Finland has two operating L/ILW facilities at existing nuclear power plant sites, which came into operation in the 1990s. Almost 10,000 m3 of operational L/ILW had been produced from the four reactors, with around 70% disposed. Decommissioning of those units is expected to generate 56,500 m3 of L/ILW, which will be disposed of in extensions to the current repositories.

The generation of VLLW in France is expected to average 25,000 t/year for the next decade. France has three sites for disposal of low-level waste: Centre de la Manche, which operated from 1969 to 1994, accepting 527,000 m3 of waste; Centre de l’Aube operating from 1992 onwards, and most recently Morvilliers, operable from 2003. The two operating sites were each at about 25% capacity in 2010.

Germany has a raft of interim storage facilities, with nine centralized facilities in addition to those at nuclear power plant sites. Germany also three repositories for the disposal of radioactive waste: Morsleben, Konrad and Asse II.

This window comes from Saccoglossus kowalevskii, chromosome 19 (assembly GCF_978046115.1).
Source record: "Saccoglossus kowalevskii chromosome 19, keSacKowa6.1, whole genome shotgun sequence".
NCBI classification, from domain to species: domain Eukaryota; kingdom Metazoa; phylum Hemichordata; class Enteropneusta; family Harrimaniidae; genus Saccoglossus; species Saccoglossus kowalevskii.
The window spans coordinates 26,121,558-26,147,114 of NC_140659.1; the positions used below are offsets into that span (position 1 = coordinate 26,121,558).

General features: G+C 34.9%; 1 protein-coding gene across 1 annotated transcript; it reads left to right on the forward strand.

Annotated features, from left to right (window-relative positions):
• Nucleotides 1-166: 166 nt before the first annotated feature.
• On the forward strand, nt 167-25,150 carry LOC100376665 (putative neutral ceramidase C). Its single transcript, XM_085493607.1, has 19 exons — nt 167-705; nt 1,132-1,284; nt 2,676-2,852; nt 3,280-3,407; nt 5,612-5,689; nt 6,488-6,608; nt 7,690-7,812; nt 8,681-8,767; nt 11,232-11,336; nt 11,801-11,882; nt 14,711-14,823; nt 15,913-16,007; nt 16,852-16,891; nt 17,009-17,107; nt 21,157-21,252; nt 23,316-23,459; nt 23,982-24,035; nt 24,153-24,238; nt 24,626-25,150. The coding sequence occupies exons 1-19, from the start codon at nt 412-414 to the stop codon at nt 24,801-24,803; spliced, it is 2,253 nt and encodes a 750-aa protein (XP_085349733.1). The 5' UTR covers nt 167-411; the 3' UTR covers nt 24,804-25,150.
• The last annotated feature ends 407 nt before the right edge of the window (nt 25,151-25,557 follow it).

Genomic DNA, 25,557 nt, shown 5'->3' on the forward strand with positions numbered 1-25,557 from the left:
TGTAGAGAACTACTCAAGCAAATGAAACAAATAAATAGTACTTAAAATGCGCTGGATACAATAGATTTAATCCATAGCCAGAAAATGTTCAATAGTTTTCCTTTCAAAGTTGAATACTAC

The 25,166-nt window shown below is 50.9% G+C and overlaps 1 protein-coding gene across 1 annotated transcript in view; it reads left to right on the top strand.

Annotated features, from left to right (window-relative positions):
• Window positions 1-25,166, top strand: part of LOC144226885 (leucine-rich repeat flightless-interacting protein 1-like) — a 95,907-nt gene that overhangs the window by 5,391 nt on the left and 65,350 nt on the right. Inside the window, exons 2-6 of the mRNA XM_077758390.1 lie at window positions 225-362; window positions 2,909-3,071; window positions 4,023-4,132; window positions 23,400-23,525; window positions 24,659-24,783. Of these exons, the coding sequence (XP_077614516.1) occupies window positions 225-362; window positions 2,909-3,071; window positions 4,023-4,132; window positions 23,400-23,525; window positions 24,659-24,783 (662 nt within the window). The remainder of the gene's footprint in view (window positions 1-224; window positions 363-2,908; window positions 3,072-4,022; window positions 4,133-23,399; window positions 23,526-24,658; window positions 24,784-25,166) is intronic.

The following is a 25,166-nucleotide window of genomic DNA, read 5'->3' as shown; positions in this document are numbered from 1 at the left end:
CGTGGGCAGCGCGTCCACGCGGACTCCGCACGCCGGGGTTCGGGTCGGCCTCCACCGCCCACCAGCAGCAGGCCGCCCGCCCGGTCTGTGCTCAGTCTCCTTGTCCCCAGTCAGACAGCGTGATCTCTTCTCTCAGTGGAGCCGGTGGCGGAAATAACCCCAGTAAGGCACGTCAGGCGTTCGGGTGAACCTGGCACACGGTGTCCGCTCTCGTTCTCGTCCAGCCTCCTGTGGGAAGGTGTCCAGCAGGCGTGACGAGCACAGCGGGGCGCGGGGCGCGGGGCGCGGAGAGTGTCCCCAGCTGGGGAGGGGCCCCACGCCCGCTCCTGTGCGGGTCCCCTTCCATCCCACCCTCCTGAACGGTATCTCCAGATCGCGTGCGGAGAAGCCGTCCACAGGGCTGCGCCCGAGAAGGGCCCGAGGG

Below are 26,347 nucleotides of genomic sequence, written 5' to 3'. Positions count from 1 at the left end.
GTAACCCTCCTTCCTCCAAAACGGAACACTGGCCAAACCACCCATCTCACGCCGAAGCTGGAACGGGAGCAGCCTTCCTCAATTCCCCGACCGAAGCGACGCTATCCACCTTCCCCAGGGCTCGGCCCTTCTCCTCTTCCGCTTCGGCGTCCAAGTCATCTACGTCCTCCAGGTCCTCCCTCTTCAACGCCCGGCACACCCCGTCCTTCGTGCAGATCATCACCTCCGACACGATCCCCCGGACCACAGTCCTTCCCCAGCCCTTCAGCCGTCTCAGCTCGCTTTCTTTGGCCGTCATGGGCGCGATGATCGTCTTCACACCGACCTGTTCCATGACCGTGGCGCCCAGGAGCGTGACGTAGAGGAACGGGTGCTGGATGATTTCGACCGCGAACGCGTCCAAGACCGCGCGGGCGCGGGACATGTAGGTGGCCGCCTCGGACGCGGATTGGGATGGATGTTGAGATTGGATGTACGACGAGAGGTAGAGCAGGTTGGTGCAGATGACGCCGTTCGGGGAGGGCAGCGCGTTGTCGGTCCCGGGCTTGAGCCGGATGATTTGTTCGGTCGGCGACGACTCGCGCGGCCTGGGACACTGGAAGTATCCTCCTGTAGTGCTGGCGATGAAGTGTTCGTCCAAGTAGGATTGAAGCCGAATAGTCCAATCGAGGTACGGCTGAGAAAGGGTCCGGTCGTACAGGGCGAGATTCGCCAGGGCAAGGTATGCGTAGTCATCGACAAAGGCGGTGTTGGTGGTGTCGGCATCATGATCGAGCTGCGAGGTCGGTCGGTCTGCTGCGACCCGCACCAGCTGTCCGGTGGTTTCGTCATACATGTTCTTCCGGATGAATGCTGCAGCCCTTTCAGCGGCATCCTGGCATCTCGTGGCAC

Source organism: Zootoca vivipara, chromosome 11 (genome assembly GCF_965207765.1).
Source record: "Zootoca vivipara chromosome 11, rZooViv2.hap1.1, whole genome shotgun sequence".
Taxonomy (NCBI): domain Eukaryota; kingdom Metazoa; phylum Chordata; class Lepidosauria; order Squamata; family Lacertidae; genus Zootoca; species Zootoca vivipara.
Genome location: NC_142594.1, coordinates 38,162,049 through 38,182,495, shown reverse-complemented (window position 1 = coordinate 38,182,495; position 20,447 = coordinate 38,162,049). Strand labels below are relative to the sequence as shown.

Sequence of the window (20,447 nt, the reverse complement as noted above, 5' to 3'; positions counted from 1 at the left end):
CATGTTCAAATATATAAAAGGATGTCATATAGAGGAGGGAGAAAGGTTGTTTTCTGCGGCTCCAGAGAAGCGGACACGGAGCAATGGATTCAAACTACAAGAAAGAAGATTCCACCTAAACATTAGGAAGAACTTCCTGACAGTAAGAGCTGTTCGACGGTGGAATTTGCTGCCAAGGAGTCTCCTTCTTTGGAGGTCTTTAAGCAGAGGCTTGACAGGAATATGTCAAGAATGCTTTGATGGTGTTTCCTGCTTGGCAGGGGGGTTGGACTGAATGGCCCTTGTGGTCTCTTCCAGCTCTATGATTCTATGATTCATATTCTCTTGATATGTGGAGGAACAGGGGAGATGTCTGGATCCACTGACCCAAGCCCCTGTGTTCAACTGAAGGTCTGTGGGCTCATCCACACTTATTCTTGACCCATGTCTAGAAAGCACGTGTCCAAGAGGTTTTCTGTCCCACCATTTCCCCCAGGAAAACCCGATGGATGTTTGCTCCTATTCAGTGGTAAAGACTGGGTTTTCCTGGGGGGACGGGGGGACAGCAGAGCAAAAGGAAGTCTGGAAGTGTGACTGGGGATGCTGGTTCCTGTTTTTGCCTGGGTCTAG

Some 125,000 drums containing low- and medium-level waste (mainly from nuclear facilities) were disposed of at Asse from 1967 until the end of 1978, and research was conducted there until 1992. Problems with the stability of the Asse II mine led to the backfilling or old chambers from 1995 to 2003. However, movement of the rock continues at the rate of approximately 13 cm per year, allowing the possibility for generation of clefts and the flow of water into the mine. In 2010, the Federal Office for Radiation Protection (BfS), which operates the mine, announced that the best option for the long-term safety of the Asse repository would be retrieval of the waste rather than further backfilling measures. Fact-finding missions to investigate the stability and conditions of the chambers, the levels of radioactivity, and the state of the waste packages are now underway. In February 2012, the district of Wolfenbüttel gave permission for an exploratory drilling programme for shaft five in a 5000 square meter-area. The planning work for the new open shaft is expected to take several years.